Two further practice-level variables were included: patient satisfaction (the proportion reporting that they would recommend the practice to others) and practice accessibility (the proportion reporting that they were able to speak with a family physician/nurse within 48 hours of approach).
The NHS Yorkshire and Humber Commissioning Support Unit remotely extracted data from participating practices. The Unit also supplied information on general practice characteristics and practice prescribing data. Patient data were anonymised before transfer to the research team.
Patient satisfaction and practice accessibility data were obtained from the publicly available National General Practice Profiles .
We examined sample representativeness by comparing characteristics of participating versus non-participating general practices using the Wilcoxon rank sum test with Monte Carlo permutation sampling. This analysis has been presented elsewhere .
Descriptive statistics for the practice and patient variables are presented via means and standard deviations, or median and inter-quartile range where distributions were skewed.
For each clinical indicator we assessed the proportion of cases with documented receipt of appropriate care or target value, as required. Denominators were eligible patients (identified by diagnostic codes and other markers, e.g. prescribing of indicated drugs). Numerators were patients with evidence of a clinical intervention offered or received, or meeting defined treatment targets.
In assessing the impact of practice and patient characteristics, we initially calculated unadjusted odds ratios (ORs) and then adjusted for other variables associated with outcome. We took a parsimonious approach to model selection, retaining significant terms. We added additional variables in a stepwise fashion, with guidance from classification tree and random forest results. We treated ethnicity as a random effects variable to accommodate the large number of categories of ethnicity.
The categories within covariates were formed on a pragmatic basis. Patient age was typically handled as quartiles: <40 years, 40–59 years, 60–79 years, and 80+ years. Other categories were dichotomised using median split (e.g. practice QOF performance, practice accessibility) or approximations of this to provide two meaningful groups (e.g. proportion of salaried family physicians was categorised as 0–25%, 26–100%). Precise categories sometimes differed between indicators because the number of patients varied according to the specific patient group under consideration (e.g. the median value for QOF performance was 645 for diabetes outcomes (~25,000 patients) and 650 for blood pressure control (~78,000 patients)).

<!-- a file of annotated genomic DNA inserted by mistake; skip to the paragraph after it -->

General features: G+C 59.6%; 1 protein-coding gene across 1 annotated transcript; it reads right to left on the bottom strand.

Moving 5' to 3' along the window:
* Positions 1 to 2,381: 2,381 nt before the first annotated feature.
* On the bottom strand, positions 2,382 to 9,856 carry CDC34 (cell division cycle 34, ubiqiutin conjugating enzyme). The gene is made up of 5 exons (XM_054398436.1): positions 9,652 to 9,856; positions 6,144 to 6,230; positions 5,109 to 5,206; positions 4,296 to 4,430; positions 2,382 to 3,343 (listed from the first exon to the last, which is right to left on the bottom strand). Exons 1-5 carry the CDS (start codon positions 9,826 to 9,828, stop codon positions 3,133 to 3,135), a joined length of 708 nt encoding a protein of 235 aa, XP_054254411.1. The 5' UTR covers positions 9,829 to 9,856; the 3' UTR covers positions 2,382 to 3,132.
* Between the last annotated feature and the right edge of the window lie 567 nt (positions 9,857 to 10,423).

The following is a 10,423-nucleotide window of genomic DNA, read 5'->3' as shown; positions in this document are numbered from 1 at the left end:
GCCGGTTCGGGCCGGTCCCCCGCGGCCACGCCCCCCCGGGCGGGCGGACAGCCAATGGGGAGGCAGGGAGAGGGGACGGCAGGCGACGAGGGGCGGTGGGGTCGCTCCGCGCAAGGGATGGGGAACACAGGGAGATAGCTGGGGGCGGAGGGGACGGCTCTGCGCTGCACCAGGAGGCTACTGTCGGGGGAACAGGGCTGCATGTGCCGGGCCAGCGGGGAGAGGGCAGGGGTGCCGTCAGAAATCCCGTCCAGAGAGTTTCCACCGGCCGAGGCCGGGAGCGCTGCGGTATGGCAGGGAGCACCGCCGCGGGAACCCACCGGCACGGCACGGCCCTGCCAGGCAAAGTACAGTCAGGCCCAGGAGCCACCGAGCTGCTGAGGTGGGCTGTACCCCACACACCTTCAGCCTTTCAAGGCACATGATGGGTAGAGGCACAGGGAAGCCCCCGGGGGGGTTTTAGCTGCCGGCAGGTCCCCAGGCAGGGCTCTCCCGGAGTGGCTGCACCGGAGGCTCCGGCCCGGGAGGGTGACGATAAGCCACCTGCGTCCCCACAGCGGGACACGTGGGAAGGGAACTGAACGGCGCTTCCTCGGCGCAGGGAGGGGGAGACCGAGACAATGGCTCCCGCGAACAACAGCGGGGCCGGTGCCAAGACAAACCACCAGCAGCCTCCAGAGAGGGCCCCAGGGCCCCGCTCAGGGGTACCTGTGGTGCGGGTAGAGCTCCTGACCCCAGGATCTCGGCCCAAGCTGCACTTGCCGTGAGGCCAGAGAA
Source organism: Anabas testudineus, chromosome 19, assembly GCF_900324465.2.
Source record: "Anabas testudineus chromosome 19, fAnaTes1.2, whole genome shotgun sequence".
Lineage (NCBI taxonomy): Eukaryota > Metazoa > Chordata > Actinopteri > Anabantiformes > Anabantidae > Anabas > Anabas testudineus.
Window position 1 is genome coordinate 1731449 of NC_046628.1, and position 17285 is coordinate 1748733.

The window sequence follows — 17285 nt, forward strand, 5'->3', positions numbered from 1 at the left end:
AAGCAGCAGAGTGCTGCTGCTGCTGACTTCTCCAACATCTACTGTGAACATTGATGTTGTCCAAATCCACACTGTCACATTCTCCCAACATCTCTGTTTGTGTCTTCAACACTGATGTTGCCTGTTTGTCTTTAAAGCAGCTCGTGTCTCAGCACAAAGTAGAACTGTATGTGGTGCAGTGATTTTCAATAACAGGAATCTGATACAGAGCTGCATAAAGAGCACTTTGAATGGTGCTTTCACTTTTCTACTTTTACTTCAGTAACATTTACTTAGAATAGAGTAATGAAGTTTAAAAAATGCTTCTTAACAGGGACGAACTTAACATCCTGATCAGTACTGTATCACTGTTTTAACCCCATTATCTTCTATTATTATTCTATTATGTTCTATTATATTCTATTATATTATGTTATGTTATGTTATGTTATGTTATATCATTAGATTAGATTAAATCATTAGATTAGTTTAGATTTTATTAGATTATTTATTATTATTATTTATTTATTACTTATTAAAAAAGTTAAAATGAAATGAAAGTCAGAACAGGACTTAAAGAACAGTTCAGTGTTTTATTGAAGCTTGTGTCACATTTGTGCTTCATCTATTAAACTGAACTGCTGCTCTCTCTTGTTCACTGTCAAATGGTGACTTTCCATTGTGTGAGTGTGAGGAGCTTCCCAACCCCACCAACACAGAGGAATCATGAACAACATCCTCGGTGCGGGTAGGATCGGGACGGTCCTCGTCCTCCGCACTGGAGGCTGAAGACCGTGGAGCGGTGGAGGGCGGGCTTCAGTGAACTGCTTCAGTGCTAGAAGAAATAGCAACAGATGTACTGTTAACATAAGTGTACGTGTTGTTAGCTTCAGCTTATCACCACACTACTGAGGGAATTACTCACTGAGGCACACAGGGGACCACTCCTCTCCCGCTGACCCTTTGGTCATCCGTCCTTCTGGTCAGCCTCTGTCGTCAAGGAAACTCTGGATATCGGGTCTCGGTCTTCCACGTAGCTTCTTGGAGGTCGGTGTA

It is important to acknowledge that patients are clustered within practices and that practices have an influence over indicator achievement. Logistic regression was used to model achievement with both patient-level and practice-level variables. To account for practice influences beyond the practice-level variables, a random intercept term was added to the logistic regression. The range of odds ratios due to the random intercept was calculated and reported so that the influence of practices expressed by the random intercept can be compared to the associations with other (fixed) variables. Further detail was given by reporting the variance of the practice random intercept as well as the intra-class correlation coefficient (ICC). The ICC can be regarded as providing the proportion of variability due to the general practice.
It is acknowledged that patient assignment to individual practices is likely imperfect and contains measurement error. Practice assignment was taken at the time of extraction and it is therefore assumed that patients were receiving care from that practice throughout the period of interest, but this may not necessarily be so.
Data for almost all patients were complete. Data on age were missing from a small proportion (<1%) of patients and these were excluded from the analysis.
Effect size calculations informed a recruitment target of 60 practices. With seven covariates, and a large effect size (defined by a difference of at least 0.8 standard deviations), 60 practices would provide 94% power.
The study, including use of opt out recruitment and anonymised, patient-level data, was approved by the NHS Leeds Central Research Ethics Committee (12/YH/0254).
Eighty nine practices (78.1% of those approached) shared patient data. Of the 114 practices originally approached, 22 opted out of data sharing: one had closed, one had merged and it transpired that another provided care for an atypical population. Practices which declined participation only differed from participating practices in having a smaller mean number of family physicians (5 vs. 3.6; p = 0.05). The total number of patients in the denominator for each indicator ranged from 4,773 (anticoagulation in atrial fibrillation and risk of stroke) to 77,587 (blood pressure control in hypertension). Patient demography is summarised in Table 2. Practice size was indicated by the number of practice partners (mean [M] 3.7, standard deviation [sd] 2.3) and salaried family physicians (M = 1.3, sd = 1.8). Mean practice-aggregated Index of Multiple Deprivation score was 31.2 (sd = 11.9). Mean QOF 2012/13 performance across practices was 637.4 (sd = 27.6) and 20.2% of the sample were registered as training practices. Mean practice prescribing costs (total Net Ingredient Cost per 1000 ASTRO-PUs [Age, Sex and Temporary Resident Prescribing Unit] were £50.4 (sd = 9.5). Patient reported satisfaction (M = 76.5%, sd = 13.4) and practice accessibility (M = 53.5%, sd = 14.4) were obtained.